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NO$GBA Icon.png
Developer(s) Martin Korth
Initial release March 13, 2002; 15 years ago (2002-03-13)
Stable release
2.8e / February 11, 2017; 43 days ago (2017-02-11)
Operating system DOS, Microsoft Windows
Type Video game console emulator
License Freeware[1]

NO$GBA (pronounced "no cash GBA") is a freeware Nintendo DS and Game Boy Advance emulator for Microsoft Windows & DOS. It is capable of running commercial and homebrew Game Boy Advance and Nintendo DS ROMs, many at full speed. It is the first Nintendo DS emulator running commercial ROMs.[2] However, this claim has been disputed by many in the emulation community.[3] NO$GBA was developed by Martin Korth.


As a Game Boy and Game Boy Advance emulator[edit]

Emulator developer Martin Korth first created a Game Boy emulator called NO$GMB for DOS in 1997. When the Game Boy Color was released in 1998, the emulator was upgraded to support Game Boy Color ROMs. The emulator was made shareware. As for the upgrade, users were charged $10. The Game Boy Color emulation was copied by many other software crackers and released as freeware.

In 2001, Nintendo released the Game Boy Advance. Martin Korth then released No$GBA, for both Windows and DOS operating systems, to emulate commercial Game Boy Advance ROMs. The emulator features Game Boy Advance multiplayer support as it is able to emulate the Game Boy Advance link cable.

As a Nintendo DS emulator[edit]

Nintendo released the Nintendo DS in November 2004 and development of DS emulation support for NO$GBA began. The first stable release of NO$GBA, with DS emulation support, was version 2.1 and was released on May 17, 2005. However, commercial and homebrew ROMs were unable to be played on the system. On January 22, 2006, version 2.2 was released. This version allowed for emulation of both commercial and homebrew ROMs.[4] However, DS ROM support was still in its early stages and many ROMs would run with low frame rates and graphical glitches if they ran at all.

Version 2.3 was released on August 4, 2006. This version achieved almost full Nintendo DS emulation support and included 3D rendering. This was followed by version 2.3b which was released on November 4, 2006, and included Nintendo DS sound emulation. Version 2.3d was released on February 23, 2007. 3D rendering capabilities were improved and microphone support was added for games such as Mario Party DS and The Legend of Zelda: Phantom Hourglass.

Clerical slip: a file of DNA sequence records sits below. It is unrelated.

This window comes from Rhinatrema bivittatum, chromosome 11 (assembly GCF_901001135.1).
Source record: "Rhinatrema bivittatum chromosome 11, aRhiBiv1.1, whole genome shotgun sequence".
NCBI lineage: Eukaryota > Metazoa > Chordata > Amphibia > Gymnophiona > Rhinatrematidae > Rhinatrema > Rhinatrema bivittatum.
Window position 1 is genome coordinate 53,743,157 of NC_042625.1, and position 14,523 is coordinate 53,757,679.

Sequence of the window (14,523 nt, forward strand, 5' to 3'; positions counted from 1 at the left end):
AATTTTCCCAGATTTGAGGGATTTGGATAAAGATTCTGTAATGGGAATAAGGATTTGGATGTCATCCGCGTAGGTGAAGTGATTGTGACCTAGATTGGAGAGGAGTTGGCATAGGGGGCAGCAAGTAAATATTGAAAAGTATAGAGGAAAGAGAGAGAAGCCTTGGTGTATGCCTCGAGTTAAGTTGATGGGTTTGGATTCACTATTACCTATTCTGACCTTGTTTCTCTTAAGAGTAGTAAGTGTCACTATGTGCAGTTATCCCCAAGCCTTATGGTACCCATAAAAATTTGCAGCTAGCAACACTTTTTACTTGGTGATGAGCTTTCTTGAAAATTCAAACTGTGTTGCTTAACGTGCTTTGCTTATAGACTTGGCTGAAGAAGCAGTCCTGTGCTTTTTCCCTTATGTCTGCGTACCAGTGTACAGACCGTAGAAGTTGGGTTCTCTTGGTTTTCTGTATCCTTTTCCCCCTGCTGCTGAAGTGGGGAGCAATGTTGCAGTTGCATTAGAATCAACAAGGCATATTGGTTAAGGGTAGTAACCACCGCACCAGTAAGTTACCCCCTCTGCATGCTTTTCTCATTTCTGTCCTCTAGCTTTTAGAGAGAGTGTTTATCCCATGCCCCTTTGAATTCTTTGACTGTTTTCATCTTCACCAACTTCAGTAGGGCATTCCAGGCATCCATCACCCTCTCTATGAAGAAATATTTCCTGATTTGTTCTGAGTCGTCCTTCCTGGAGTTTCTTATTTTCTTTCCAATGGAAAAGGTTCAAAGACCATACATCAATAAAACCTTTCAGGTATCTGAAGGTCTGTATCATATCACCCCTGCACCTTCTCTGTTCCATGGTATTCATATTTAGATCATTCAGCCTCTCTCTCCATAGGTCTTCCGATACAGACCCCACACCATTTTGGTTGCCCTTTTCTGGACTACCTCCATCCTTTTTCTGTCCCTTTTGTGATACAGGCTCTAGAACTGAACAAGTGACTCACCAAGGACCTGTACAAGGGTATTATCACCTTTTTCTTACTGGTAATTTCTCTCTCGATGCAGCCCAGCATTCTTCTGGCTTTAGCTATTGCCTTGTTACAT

On June 5, 2007, NO$GBA version 2.4b was released. This allowed for DS Wi-fi emulation. However, despite the program being able to send and receive packets, it was not functional for commercial ROMs. On September 3, 2007, version 2.4c was released. This version included support for Action Replay and Code Breaker codes for DS games.

Version 2.5 was released on October 4, 2007 and improved the frame rate of many ROMs due to CPU and 3D rendering improvements. This was followed by Version 2.5b, released on November 3, 2007, which allowed for 3D frame skipping.

On December 18, 2007, version 2.6 was released. DS ROMs were able to run at a higher framerate due to the inclusion of 3D rendering software, OpenGL. Version 2.6a was released on January 23, 2008, and improved the running speed of DS ROMs due to general optimizations of the program.[5]

On May 23, 2013, version 2.7 was released. The NO$GBA project had been presumed dead for a while prior to this release.

On August 17, 2013, version 2.7a was released. The NO$GBA project is currently active, with the author starting his DSi research.[6]

On November 9, 2014, version 2.7d was released. The emulator is also capable of running Sony Pocketstation games.

On February 2, 2015, version 2.8 was released. DSi support is now mostly implemented.

On May 3, 2015, version 2.8a was released.

NO$GBA Debugger[edit]

The NO$GBA Debugger is a development tool for testing and debugging of Game Boy Advance and Nintendo DS ROMs, supporting source level debugging. The Debugger is designed for programmers and has been described as "completely useless to gamers" by Martin Korth. It was shareware with a price of $15 for home-use and $750 for a single commercial licence, however, with the 2.7c version released on July 28, 2014, both the emulator and the debug version became freeware.[7]

See also[edit]


External links[edit]